Housing starts rose 1.9 percent in March to a 1.32-million unit pace, while permits increased 2.5 percent. Revisions to previously published data show that starts and permits were stronger during the first quarter.
Revisions Should Put Some Doubts to Rest
Housing starts rose 1.9 percent in March, with all of the gain coming in the volatile multifamily category. Multifamily starts jumped 14.4 percent during the month, while single-family starts fell 3.7 percent. Despite the dip in single-family starts, the data for the first three months of the year are unambiguously positive and indicate that new home construction has more momentum than previous reports had indicated. Data for February were revised up significantly and now show starts falling less than half as much as the preliminary figures indicated. Housing permits were also revised up significantly.
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We have repeatedly noted that preliminary data for the early part of the year are notoriously volatile and that volatility can be heightened by swings in the weather. Early data from this seasonally slow time of the year are often incomplete, which appears to have been the case this year. The new data show homebuilding is off to a strong start, with overall starts through the first three months of this year running 8.0 percent ahead of the same period one year ago. Single-family starts through March are 7.0 percent higher than they were in Q1-2017, while multifamily starts are up 10.2 percent.
The improved data appear to be mostly due to stronger growth in the West, where starts through the first three months of the year are up a whopping 34.2 percent from last year and single-family starts are up 26.5 percent. The West is where economic growth has been the strongest and homebuilding has generally lagged behind population and employment growth. With home prices soaring, governments have become more proactive at trying to pave the way for more residential development, even in California. Home buyers out West are also seeking out more affordable markets in California’s Inland Empire, the Central Valley, and in Nevada, Arizona and Utah.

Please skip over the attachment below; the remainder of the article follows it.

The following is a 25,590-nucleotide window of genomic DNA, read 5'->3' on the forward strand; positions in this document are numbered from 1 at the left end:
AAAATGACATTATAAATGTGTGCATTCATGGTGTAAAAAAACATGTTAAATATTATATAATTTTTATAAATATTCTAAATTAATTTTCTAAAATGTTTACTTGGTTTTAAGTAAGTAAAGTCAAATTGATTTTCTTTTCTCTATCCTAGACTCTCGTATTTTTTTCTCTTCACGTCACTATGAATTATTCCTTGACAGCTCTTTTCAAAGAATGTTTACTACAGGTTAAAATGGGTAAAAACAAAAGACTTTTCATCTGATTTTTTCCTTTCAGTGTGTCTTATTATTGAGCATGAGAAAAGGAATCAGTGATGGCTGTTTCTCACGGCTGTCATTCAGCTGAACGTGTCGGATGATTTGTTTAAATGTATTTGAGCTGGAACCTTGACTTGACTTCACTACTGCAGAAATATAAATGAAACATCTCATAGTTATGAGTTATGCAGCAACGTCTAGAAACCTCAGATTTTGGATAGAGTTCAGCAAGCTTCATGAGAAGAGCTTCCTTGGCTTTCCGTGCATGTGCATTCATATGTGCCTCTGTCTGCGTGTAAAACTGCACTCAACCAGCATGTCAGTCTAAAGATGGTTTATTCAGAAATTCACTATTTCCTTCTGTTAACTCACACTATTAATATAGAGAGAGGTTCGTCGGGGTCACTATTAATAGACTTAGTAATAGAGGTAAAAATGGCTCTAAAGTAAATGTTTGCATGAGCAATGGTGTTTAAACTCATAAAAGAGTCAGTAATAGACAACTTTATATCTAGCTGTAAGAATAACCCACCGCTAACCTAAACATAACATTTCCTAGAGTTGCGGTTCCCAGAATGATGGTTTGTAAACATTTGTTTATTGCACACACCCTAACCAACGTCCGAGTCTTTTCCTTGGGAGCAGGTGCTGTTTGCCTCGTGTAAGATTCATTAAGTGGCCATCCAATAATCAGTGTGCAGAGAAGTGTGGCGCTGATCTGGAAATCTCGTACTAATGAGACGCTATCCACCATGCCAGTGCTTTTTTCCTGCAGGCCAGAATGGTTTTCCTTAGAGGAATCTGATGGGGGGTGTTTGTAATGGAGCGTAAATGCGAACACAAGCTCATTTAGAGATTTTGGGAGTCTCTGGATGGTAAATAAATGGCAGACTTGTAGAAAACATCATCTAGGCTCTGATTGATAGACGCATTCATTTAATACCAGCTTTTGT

The harsh winter weather in the East and Midwest is still evident in the housing data. Overall starts in the Midwest through March are down 6.3 percent from one year ago and single-family starts are down 3.0 percent. The Northeast has fared somewhat better. Overall starts through the first three months of the year are up 9.0 percent, but single-family are down 4.8 percent. Moreover, overall permits through March in the Northeast are down 1.5 percent and single-family permits have fallen 3.6 percent. We would expect these data to improve once things warm up in May and June.
Housing starts fell 0.6 percent in the South during March, pulled down by a huge 9.8 percent drop in single-family starts. Through the first three months of 2018, overall starts in the South are running 0.5 percent below their yearago pace, while single-family starts are running 2.7 percent higher. The South and the West have accounted for a near-record 76.5 percent of housing starts over the past year. The unusually high concentration of housing starts in these two regions may be heightening concerns about shortages of lots, labor and building materials.